In early 2010, Mercy Corps, a global nongovernmental organization (NGO), wanted to find a way to turn its KeBal pilot project, which sold nutritious food from food carts to kids in Jakarta, Indonesia, into a self-sustaining, scalable business that would benefit the local communities. Although the Mercy Corps office had concluded that growth would be best served by franchising, that conclusion left them with further questions.
Pakistan: A Story of Technology, Entrepreneurs and Global Networks
Authors: Tania Aidrus, Sarah Bird and Sameer Sabir
In 2007, Asad Jamal, a Pakistani-born entrepreneur and founder of ePlanet Ventures, a technology-based fund, wondered whether his firm should be one of the first entrants in the largely untapped market of Pakistan. The country’s political, economic, and social situation posed a number of opportunities and risks that Jamal had to weigh very carefully.
Authors: Aaron Rackoff, Kevin Anthony, Roger Erdong Chen and Wai Yan Wong
In 2008, startup PPS.tv, a China-based, peer-to-peer online video provider, was under pressure to deliver profits and a larger user base. With several growth strategies to choose from, PPS.tv needed to make a decision—one that would appeal to potential investors.
Resolute Marine Energy: Power in Waves
Resolute Marine Energy (RME) founder and CEO Bill Staby and COO Olivier Ceberio believed their company’s wave energy desalination system could provide safe and affordable drinking water to water-stressed communities. They set their sights on launching RME’s Wave2O system in Ugu, South Africa, population 700,000, where wave energy was abundant. Keeping in mind the many commercial failures of wave energy companies that came before them, what Staby and Ceberio were less certain of in the spring of 2012 was which of three strategic approaches to take as they worked to commercialize RME’s unique technology.
Robin Chase, Zipcar and an Inconvenient Discovery
In October 2000, with just a couple of weeks until the three-month-old car sharing startup closed on its first round of funding, Zipcar co-founder Robin Chase made an alarming discovery: the amount of revenue that Zipcars had generated for the month of September was half of what she estimated. After spending the previous 10 months networking, building a team, overseeing technology development, seeking funding, and otherwise navigating the confusing maze of twists and turns that entrepreneurs face in launching new ventures this was one set-back she was not expecting. The question facing Chase was what could and should she do to set the company on a profitable course, and fast, while safeguarding the company’s developing relationship with its 430 members.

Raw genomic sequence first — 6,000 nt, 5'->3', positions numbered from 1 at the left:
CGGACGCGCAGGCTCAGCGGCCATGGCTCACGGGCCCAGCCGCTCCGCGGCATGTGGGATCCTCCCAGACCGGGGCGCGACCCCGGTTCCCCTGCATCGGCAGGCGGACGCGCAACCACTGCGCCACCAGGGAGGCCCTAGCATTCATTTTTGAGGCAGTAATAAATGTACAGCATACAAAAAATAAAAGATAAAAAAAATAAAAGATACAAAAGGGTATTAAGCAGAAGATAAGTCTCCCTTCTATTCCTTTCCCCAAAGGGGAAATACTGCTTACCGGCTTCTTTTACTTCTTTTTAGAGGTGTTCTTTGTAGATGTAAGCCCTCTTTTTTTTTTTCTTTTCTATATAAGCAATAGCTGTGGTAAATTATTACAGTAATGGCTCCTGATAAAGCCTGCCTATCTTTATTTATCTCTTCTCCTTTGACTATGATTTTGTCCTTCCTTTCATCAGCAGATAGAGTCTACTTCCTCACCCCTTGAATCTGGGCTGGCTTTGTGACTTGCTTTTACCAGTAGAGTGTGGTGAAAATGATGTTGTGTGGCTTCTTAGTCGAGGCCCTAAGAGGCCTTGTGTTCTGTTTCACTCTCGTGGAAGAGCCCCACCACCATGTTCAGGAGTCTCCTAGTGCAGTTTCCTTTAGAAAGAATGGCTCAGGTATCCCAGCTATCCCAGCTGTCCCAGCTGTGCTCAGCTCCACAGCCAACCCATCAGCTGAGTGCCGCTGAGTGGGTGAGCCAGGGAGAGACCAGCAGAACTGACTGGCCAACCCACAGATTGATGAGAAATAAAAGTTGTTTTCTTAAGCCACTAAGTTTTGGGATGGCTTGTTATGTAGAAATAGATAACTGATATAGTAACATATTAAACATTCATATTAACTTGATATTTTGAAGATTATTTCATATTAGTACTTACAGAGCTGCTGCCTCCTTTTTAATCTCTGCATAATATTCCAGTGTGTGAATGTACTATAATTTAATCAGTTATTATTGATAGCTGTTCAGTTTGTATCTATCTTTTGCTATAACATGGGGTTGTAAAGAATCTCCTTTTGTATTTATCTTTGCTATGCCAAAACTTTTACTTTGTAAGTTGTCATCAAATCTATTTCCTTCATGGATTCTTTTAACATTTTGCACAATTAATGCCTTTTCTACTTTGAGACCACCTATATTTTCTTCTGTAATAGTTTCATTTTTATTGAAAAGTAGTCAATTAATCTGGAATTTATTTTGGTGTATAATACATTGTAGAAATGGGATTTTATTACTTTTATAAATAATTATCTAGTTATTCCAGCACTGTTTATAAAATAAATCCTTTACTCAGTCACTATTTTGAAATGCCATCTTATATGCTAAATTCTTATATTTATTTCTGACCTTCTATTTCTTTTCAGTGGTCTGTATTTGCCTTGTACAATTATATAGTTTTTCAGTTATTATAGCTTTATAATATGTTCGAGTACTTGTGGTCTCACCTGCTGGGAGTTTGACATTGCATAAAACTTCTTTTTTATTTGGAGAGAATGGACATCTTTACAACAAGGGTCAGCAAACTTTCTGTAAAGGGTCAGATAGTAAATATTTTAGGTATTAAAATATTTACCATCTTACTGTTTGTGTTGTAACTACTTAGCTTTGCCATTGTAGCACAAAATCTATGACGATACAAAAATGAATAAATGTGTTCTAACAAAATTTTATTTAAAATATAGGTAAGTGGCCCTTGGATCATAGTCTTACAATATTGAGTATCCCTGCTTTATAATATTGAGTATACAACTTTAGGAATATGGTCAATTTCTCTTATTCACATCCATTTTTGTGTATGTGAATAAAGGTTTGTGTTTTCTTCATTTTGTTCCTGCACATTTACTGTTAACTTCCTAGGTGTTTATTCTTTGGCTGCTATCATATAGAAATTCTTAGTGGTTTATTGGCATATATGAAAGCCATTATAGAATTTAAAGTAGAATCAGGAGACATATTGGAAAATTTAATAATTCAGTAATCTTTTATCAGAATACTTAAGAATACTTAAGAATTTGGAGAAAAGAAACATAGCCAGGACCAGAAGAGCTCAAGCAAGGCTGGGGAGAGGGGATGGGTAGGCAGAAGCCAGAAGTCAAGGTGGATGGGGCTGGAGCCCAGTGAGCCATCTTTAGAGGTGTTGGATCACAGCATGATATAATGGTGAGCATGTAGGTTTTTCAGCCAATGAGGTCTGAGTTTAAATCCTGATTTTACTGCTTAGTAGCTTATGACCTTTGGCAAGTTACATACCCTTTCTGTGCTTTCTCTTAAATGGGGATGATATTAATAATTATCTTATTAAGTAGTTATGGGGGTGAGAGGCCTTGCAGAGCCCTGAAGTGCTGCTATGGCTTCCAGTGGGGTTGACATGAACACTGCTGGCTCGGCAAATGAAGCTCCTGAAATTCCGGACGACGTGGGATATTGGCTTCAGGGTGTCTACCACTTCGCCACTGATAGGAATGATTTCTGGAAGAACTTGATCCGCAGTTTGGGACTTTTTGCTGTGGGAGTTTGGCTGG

Srinivasan Services Trust: Combating Poverty with Entrepreneurship
Authors: Racheal Rutendo Chimbghandah, Shirley Xue Li, Marie No and Jennifer Louise Tutak
Since 1996, Srinivasan Services Trust (SST) had successfully improved the lives of thousands of rural Indians by helping establish village enterprises. In late 2009, SST Chairman Ashoke Joshi was trying to decide what role the trust should play in helping beneficiaries scale up their enterprises and increase their profits.
CleanStart: Simulating a Clean Energy Startup
, David Miller and Joe Hsueh
In this live, web-based simulation, participants play the role of the founder of a new startup company in the exciting and competitive clean tech sector. Can you develop your technology into a successful company? Each quarter you must set prices, decide how many engineers and sales people to hire, and set compensation, including salary, stock, options and profit sharing. Will you pitch your firm to venture capitalists or bootstrap and remain 100% employee owned? Will you win customers and become cash flow positive before you run out of funds? Will you succeed and take your firm public?